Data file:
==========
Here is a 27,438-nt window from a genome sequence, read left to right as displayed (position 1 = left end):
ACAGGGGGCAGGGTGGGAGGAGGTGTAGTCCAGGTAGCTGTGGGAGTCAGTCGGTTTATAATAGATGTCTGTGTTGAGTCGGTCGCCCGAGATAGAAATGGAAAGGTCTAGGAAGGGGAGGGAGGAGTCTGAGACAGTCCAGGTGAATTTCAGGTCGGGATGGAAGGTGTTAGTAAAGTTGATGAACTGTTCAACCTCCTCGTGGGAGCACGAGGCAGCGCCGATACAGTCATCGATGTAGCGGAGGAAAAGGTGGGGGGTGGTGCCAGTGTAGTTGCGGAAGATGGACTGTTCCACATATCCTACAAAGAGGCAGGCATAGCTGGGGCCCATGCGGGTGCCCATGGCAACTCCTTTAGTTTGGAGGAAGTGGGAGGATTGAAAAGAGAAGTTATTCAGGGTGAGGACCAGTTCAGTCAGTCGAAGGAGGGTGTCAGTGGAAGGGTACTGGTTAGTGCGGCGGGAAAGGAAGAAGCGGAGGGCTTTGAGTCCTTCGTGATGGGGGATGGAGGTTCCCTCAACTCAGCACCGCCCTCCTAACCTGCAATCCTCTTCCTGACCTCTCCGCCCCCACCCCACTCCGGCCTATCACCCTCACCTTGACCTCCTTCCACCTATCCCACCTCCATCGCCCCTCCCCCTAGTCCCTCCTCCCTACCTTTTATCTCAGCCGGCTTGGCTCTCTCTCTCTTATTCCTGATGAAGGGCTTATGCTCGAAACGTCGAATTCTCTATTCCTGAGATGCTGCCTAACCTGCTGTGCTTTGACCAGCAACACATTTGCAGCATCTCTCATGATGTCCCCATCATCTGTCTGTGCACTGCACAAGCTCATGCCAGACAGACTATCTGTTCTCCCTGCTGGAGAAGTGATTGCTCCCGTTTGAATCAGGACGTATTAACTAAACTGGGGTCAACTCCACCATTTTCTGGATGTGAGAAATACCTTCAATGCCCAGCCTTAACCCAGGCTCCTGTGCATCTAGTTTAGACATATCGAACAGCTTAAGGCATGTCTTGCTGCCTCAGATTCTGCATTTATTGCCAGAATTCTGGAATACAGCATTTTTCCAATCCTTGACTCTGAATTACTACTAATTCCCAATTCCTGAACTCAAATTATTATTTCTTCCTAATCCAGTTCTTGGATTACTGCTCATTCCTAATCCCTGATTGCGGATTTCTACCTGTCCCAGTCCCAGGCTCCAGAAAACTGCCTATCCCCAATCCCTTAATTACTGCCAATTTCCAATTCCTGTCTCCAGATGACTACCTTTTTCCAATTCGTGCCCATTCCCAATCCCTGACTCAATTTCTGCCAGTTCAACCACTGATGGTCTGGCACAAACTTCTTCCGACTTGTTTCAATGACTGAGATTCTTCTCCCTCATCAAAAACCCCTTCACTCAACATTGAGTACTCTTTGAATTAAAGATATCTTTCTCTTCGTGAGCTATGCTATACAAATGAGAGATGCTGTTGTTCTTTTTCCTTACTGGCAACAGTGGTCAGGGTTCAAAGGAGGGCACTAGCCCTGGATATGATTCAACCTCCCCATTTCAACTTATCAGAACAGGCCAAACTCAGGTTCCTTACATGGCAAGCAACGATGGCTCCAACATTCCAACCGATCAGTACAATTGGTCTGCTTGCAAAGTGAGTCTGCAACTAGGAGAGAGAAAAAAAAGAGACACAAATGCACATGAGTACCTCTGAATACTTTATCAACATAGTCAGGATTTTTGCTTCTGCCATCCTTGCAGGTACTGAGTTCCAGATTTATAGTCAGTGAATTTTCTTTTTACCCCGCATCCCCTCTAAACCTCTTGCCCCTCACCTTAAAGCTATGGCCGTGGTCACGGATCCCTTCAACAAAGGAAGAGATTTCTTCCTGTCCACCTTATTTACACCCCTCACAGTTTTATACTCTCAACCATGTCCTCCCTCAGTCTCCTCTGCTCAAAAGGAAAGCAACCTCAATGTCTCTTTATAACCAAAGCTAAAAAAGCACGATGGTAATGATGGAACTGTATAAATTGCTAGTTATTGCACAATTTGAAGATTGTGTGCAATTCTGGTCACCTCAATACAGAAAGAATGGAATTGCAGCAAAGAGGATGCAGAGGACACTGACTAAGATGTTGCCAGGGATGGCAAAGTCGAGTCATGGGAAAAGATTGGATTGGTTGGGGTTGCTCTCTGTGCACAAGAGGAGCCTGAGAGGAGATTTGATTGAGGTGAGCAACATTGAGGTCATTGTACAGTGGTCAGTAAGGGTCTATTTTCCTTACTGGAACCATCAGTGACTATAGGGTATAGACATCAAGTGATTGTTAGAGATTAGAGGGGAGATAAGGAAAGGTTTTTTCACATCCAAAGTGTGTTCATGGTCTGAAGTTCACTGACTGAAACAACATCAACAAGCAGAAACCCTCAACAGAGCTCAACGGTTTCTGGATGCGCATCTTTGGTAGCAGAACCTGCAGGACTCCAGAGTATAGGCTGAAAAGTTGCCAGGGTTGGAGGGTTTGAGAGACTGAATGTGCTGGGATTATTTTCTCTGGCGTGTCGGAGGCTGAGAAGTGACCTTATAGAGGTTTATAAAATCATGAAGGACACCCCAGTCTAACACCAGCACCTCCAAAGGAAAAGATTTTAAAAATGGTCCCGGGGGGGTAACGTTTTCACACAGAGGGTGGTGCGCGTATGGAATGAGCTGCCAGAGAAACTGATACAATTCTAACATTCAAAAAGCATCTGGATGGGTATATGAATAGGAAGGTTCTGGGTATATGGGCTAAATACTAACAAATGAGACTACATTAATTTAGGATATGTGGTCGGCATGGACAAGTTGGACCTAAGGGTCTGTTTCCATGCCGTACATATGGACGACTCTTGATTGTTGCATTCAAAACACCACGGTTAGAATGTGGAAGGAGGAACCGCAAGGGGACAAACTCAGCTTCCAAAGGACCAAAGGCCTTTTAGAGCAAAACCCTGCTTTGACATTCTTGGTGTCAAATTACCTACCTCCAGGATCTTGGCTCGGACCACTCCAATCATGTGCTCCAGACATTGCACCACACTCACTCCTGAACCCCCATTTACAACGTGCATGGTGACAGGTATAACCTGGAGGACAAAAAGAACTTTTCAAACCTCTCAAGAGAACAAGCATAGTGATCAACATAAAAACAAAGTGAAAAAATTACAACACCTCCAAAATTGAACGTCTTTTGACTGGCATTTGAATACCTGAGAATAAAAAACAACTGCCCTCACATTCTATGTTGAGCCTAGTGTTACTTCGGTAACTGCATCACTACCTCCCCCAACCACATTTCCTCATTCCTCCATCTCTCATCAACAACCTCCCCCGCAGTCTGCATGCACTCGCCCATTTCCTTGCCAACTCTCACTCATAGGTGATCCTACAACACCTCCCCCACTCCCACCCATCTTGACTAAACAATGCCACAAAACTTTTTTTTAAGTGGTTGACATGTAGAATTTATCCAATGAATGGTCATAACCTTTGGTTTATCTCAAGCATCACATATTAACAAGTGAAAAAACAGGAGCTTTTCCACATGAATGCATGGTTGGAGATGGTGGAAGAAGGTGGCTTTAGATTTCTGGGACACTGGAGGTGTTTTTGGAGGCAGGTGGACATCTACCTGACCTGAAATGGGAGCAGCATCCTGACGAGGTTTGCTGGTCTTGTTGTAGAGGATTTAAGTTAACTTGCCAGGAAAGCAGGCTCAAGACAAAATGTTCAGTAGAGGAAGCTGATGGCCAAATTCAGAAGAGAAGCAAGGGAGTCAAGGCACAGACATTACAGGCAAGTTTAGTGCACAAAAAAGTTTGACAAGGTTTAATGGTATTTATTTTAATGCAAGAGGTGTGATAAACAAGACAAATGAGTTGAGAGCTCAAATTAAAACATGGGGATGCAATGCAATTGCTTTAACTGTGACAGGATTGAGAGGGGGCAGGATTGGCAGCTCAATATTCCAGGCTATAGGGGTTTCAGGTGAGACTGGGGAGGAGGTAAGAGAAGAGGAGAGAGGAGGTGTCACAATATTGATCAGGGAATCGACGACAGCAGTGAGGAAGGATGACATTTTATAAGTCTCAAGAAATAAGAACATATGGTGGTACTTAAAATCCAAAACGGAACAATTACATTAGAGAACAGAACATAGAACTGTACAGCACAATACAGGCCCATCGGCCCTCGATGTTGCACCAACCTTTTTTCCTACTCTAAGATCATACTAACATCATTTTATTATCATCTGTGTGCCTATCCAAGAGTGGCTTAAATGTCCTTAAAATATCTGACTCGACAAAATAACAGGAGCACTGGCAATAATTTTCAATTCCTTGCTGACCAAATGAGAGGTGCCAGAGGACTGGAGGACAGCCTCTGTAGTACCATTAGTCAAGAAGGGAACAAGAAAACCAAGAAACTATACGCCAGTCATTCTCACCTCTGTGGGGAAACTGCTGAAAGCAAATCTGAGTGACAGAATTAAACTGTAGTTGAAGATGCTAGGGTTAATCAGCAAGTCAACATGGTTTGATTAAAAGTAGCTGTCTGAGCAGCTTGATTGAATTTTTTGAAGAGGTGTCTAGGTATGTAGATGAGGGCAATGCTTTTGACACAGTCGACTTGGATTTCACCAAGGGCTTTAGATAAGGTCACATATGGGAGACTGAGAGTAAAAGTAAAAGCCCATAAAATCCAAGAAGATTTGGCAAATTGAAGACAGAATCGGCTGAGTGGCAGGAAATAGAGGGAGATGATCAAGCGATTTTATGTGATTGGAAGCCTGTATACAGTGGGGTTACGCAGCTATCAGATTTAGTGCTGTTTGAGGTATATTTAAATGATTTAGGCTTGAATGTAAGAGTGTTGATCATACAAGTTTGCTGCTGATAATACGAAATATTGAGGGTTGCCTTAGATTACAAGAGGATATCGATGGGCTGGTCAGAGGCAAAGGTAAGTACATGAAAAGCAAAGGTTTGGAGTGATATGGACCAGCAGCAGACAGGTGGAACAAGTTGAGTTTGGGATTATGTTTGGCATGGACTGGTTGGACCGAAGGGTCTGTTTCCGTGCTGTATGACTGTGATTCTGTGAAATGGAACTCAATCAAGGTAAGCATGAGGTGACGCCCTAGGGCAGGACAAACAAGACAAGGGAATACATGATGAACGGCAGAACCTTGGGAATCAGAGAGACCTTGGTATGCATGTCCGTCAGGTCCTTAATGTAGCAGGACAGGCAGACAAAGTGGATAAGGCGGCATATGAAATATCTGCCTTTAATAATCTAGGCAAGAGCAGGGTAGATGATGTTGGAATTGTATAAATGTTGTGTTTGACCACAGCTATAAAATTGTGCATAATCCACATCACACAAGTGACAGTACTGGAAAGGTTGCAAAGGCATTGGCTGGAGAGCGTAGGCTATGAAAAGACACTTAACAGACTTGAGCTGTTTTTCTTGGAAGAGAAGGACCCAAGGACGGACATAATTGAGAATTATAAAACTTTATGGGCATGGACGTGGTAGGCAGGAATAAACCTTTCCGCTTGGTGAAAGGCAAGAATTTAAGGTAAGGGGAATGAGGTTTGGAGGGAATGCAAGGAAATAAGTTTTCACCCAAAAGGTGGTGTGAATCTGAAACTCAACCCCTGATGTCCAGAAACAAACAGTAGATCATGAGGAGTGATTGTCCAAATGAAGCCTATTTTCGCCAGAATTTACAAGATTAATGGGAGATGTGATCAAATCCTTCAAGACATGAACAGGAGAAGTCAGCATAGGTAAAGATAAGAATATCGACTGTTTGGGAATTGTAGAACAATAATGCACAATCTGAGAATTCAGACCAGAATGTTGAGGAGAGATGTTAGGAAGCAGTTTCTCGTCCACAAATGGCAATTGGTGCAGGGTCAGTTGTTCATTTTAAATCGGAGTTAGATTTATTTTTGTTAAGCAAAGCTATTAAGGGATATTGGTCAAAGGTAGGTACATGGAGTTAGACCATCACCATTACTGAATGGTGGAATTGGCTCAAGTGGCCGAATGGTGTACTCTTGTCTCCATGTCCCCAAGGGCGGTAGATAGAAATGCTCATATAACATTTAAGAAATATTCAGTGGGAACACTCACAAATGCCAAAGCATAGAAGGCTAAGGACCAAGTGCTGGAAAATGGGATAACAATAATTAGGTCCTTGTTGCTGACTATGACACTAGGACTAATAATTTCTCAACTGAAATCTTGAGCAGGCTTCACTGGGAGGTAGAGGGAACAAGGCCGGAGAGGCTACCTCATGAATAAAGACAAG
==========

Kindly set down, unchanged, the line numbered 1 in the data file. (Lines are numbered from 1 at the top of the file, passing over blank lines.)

Here is a 27,438-nt window from a genome sequence, read left to right as displayed (position 1 = left end):